Australia bans two ships as it enforces crew welfare rules
The Australian Maritime Safety Authority (AMSA) continued to strictly enforce rules aimed at ensuring seafarers' health by announcing that additional vessels have been banned.
This comes after several other steps have been confirmed by AMSA in the last few months and a continuing inspection campaign on all container ships calling in Australian ports.
The Hong Kong-flagged bulk carrier Unison Jasper has now been barred from Australian ports for six months after being held for a month at the port of Newcastle, Australia.
On 25 July 37,000 DWT bulk carrier is detained for violations of the Convention on Maritime Labor. They found several sets of wage accounts and multiple conflicting seafarer employment agreements as well as insufficient amount and variety of food on board, and an ineffective complaint procedure, according to AMSA.
AMSA confirmed that 11 crew members exercised their right to leave the ship and entered into quarantine arrangements for repatriation to their own country in Sydney.
The ship remained under detention in Newcastle as there was insufficient crew aboard to sail the ship safely. The operator, Unison Marine Corporation arranged for a replacement crew to arrive from overseas and then allowed the vessel to depart from Australia.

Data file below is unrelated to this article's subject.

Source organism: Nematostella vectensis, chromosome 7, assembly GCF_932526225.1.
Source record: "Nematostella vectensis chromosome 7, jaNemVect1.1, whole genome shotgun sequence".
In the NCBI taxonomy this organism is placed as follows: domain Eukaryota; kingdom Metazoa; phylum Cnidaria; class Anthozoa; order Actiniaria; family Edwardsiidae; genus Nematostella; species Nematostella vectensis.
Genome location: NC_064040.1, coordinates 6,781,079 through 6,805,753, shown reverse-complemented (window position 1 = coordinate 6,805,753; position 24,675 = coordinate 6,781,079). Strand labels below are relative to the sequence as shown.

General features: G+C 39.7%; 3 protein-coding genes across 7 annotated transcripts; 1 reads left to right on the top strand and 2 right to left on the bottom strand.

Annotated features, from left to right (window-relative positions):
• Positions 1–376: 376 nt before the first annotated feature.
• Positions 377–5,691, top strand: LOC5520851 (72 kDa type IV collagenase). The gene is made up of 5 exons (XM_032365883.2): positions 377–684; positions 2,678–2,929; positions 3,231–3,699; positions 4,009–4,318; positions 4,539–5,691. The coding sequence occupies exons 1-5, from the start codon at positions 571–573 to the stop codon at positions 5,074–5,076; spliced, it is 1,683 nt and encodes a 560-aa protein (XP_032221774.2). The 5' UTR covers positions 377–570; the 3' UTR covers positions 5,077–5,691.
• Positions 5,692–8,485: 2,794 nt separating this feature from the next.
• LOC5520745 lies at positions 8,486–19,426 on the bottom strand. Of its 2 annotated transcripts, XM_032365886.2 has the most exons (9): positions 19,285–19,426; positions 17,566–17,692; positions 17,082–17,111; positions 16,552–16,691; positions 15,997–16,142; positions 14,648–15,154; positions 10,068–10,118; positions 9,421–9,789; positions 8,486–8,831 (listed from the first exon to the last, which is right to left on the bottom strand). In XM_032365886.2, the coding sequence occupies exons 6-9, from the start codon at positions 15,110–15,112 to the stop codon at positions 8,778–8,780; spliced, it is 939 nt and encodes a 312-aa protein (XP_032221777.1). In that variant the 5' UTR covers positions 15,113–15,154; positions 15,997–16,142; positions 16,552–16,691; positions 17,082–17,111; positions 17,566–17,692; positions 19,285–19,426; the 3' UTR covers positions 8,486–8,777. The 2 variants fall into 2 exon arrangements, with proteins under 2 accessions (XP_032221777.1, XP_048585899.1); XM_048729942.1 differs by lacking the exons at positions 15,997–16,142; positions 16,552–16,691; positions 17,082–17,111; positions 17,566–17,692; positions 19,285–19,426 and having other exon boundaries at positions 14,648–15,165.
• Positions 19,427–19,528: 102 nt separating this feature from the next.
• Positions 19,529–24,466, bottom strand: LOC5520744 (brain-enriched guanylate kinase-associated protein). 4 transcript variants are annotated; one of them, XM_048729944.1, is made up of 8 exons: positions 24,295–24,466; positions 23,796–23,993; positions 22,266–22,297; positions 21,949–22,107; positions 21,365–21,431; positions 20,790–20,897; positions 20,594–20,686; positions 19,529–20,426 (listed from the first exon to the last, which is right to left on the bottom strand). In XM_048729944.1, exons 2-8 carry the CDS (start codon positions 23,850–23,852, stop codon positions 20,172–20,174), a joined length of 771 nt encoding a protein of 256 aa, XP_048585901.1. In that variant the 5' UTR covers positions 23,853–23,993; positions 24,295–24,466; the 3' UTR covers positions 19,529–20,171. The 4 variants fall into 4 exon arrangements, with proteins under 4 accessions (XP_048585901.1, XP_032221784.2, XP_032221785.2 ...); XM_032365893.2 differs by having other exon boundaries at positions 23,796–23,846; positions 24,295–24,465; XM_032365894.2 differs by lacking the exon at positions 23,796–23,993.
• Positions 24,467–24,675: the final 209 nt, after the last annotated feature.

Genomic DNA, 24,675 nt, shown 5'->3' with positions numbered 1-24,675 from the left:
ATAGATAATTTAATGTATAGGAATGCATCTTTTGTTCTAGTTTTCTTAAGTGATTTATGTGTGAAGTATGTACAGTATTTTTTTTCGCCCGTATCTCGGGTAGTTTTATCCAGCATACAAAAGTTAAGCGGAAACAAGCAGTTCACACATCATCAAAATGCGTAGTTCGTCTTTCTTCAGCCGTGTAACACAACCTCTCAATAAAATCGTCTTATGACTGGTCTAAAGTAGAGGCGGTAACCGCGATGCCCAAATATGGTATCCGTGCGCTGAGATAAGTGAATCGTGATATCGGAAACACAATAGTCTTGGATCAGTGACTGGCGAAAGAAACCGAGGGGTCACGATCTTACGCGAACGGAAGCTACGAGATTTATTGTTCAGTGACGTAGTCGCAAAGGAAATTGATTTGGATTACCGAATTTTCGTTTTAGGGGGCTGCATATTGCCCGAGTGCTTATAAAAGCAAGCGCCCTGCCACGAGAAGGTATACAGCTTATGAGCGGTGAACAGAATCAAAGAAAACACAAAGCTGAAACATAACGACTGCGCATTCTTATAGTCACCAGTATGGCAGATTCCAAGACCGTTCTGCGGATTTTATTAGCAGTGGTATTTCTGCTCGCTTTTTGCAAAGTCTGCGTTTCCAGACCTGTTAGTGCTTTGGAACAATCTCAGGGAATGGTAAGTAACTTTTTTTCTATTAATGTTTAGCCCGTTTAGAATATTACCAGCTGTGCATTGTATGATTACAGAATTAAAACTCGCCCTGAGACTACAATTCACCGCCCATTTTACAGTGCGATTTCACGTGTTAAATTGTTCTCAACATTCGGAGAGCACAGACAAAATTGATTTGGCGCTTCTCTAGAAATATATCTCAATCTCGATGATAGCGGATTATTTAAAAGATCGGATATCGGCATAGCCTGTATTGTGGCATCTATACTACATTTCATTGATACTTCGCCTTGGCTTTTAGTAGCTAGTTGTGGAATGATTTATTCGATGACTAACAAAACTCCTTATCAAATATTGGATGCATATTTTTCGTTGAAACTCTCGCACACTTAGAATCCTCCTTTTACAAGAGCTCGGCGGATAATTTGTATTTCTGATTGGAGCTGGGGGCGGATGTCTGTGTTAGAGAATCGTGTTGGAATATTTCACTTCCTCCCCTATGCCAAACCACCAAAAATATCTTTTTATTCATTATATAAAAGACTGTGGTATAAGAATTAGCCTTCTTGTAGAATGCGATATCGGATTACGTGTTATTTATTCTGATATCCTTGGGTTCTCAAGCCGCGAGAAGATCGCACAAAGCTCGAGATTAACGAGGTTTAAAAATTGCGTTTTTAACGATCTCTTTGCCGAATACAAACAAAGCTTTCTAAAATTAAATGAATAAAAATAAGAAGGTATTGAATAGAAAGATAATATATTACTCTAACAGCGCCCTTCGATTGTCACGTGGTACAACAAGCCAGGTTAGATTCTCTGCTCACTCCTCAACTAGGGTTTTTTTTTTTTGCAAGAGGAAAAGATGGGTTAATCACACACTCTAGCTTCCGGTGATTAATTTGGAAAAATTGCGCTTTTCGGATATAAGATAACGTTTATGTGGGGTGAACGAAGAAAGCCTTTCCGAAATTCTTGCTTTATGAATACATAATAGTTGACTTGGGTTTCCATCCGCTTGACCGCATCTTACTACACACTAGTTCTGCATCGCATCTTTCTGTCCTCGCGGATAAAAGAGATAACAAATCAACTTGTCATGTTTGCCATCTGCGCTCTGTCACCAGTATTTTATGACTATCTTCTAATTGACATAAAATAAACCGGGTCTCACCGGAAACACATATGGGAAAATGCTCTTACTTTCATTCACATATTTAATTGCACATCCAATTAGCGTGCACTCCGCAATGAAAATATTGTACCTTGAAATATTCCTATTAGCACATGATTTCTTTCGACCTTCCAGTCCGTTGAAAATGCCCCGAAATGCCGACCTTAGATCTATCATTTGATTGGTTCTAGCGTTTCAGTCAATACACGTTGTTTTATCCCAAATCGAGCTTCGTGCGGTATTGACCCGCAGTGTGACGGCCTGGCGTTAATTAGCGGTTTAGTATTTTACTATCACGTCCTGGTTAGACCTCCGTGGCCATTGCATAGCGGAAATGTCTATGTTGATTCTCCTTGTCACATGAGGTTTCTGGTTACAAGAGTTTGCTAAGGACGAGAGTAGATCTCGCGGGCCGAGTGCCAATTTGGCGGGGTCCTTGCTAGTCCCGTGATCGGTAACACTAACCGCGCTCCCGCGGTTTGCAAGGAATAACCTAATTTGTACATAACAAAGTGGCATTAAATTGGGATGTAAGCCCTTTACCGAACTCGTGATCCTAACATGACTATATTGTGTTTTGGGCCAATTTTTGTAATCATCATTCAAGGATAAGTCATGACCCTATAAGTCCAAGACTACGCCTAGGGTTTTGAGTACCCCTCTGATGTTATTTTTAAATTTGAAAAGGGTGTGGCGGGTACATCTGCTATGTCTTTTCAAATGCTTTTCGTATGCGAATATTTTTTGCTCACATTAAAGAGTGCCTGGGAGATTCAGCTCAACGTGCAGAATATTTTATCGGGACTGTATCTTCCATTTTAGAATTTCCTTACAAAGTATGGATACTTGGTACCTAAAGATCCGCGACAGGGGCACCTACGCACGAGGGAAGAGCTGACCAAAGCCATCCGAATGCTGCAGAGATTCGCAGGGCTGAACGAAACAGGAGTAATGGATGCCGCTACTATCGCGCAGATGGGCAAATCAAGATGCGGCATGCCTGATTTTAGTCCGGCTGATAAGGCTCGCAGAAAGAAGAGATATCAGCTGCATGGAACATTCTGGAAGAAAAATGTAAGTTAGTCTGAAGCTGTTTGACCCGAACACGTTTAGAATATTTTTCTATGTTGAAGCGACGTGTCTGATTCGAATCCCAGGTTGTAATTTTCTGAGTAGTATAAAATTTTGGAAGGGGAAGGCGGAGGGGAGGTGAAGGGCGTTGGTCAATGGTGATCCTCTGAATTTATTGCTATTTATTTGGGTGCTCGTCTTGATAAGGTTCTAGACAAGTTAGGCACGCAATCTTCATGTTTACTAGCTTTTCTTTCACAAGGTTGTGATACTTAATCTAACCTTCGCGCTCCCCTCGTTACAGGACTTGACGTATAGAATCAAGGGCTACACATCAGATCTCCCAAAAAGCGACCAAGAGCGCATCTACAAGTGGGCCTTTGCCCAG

AMSA's General Manager of Operations Allan Schwartz said the ship's lengthy detention was an extremely expensive non-compliance exercise for the ship's operator.
Allan Schwartz also stated that the decision to ban the Unison Jasper was the result of the operator's combination of factors and organizational failures, and the ship resulted in the Maritime Labor Convention being severely infringed.
“The operator was issued with a formal letter warning that should BBC Rainbow or another ship in its fleet be caught with serious deficiencies in Australian waters again, that it may attract more serious regulatory action,” said Schwartz.
Maritime Business World